This week’s death of a state firefighter battling a December blaze in Ventura County underscored a stark message from this year’s devastating fires: There is no end to fire season in California anymore.
Since 2004, no Cal Fire firefighter had died on duty after October in a calendar year. That changed when the so-called Thomas Fire on Thursday overtook San Diego-based engineer Cory Iverson, a 32-year-old firefighter who left behind a pregnant wife and a 2-year-old daughter.
His death stunned the department not only because it lost a veteran firefighter, but also because it occurred so late in the year.
“The fire season is no longer a season. It’s year round,” said Mike Lopez, president of the union that represents Cal Fire firefighters. “It’s a time of reflection during this holiday season. We’ll keep his family and his co-workers in our thoughts and prayers.”
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Iverson died fighting a fire that has claimed more than 252,000 acres in Santa Barbara and Ventura counties. It’s another costly catastrophe in a fire season that’s on pace to become the most expensive ever for the state, from the deadly fires in Sonoma County to this month’s blazes in Southern California.
Officials from Cal Fire and the Brown administration consider it a “new normal,” with the effects of climate change contributing to weather extremes that keep emergency responders busier, longer.
“The fire season used to be a few months in the summer, now it’s almost year-long. These fires are unprecedented. We’ve never seen anything like it. Scientists are telling us, ‘This is the kind of stuff that’s gonna happen.’ And we gotta deal with it,” Gov. Jerry Brown said in an interview with “60 Minutes” that aired last weekend.
Brown issued a statement expressing condolences to the Iverson family.
“Anne and I are saddened by Engineer Cory Iverson’s tragic death. His bravery and years of committed service to the people of California will never be forgotten,” Brown said.
Before Iverson’s death, Lopez and others at Cal Fire had already been looking at ways for the state to hire more year-round firefighters. Today, the department has about 7,000 employees. About 2,000 of them are seasonal firefighters and foresters who normally are sent home by this time of year.
Hundreds of those seasonal firefighters had already been laid off by the time wildfires broke out in Southern California. Almost all of them had been stationed in the northern half of the state, where rain had fallen and decreased the risk of another fire breaking out, Cal Fire spokeswoman Janet Upton said.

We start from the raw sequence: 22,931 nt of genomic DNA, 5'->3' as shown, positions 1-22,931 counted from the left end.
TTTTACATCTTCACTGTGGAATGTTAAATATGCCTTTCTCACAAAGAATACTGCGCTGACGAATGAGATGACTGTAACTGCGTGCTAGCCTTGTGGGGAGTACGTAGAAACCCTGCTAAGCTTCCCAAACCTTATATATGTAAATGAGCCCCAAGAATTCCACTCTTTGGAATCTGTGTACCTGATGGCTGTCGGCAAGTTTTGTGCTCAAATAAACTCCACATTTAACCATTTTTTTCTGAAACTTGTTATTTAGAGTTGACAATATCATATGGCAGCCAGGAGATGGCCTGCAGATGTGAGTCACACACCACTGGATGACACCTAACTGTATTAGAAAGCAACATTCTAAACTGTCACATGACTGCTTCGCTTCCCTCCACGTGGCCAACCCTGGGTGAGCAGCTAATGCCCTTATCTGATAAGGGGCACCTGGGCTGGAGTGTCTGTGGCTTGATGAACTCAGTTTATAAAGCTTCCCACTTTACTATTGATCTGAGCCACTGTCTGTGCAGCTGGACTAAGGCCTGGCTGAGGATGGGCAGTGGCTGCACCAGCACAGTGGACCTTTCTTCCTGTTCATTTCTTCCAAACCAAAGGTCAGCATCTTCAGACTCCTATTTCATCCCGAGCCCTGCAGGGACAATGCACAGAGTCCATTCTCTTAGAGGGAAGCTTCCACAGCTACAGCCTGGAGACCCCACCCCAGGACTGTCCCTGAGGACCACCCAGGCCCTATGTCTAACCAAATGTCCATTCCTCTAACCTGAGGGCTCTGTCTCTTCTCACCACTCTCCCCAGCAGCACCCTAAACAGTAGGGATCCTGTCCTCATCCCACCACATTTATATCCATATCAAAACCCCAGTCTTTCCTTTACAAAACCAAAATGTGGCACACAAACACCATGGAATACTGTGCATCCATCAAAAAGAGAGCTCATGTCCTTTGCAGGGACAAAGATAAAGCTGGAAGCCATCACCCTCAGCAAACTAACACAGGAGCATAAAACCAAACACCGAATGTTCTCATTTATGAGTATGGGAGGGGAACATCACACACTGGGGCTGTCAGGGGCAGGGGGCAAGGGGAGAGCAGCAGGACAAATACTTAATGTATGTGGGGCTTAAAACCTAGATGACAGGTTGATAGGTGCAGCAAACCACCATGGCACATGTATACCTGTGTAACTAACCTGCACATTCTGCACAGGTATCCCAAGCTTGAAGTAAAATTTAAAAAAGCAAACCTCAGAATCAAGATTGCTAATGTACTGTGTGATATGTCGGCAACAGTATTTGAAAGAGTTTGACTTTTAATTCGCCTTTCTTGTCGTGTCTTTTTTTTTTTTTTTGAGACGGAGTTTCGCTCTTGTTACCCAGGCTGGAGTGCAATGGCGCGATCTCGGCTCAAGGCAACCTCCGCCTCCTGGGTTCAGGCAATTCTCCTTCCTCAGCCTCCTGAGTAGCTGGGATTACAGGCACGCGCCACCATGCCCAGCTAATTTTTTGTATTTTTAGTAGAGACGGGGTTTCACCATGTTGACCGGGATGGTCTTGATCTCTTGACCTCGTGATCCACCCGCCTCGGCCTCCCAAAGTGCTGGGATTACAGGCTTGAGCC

Cal Fire’s southern region, meanwhile, had retained most of its seasonal firefighters through this month, according to Cal Fire. It laid off about three dozen firefighters who had reached a cap on the amount of hours they’re allowed to work as temporary employees, and several others who left for personal reasons.
After the Southern California fires spread, Cal Fire called back about 150 of the seasonal firefighters it had laid off for the year. They’re available to reinforce crews working the sprawling Central Coast fires.
Cal Fire and Brown’s administration had taken steps over the past five years to recognize the lengthening fire season by allowing the department to keep temporary firefighters on duty longer. It now plans to keep about 50 more engines on duty through December than in previous years.
The department changed its model of seasonal staffing, too, sending seasonal firefighters home when fire risk decreased instead of sticking to a plan on a calendar. Cal Fire commanders speak regularly in the fall, discussing conditions as they assess when it’s safe to send their seasonal workers home.
“It’s very coordinated; it’s very strategic,” Upton said.
She could not say whether the department planned to ask for a budget increase that would allow it to hire more year-round firefighters, but acknowledged that department leaders are looking at how they manage entry-level firefighters.
“We are evaluating our seasonal classifications,” she said. “It deserves our continued scrutiny.”
Before Iverson’s death, Lopez said the Cal Fire union was preparing to push for an increase in staffing, partly because of the seemingly never-ending fire season.
“The model Cal Fire uses now is antiquated,” he said. “It doesn’t protect the citizens we need to protect and it needs to be changed,” he said.
The state has spent more than $601 million fighting wildfires since July 1, the beginning of state government’s budget year. That’s about $150 million more than the Legislature budgeted, meaning the state probably will pull from its reserves to pay for the emergencies.
The state spent about $600 million fighting wildfires in 2015-16 budget, Upton said, putting this year’s fires on pace to eclipse that sum.
On Friday, the fire that killed Iverson was considered 35 percent contained. Cal Fire Director Ken Pimlott at a Thursday press conference mourned Iverson, and then turned his attention back to the firefighters on the fire lines.
“We must keep our focus on the fire,” he said. “The communities we are protecting are depending on us, and we will not fail.”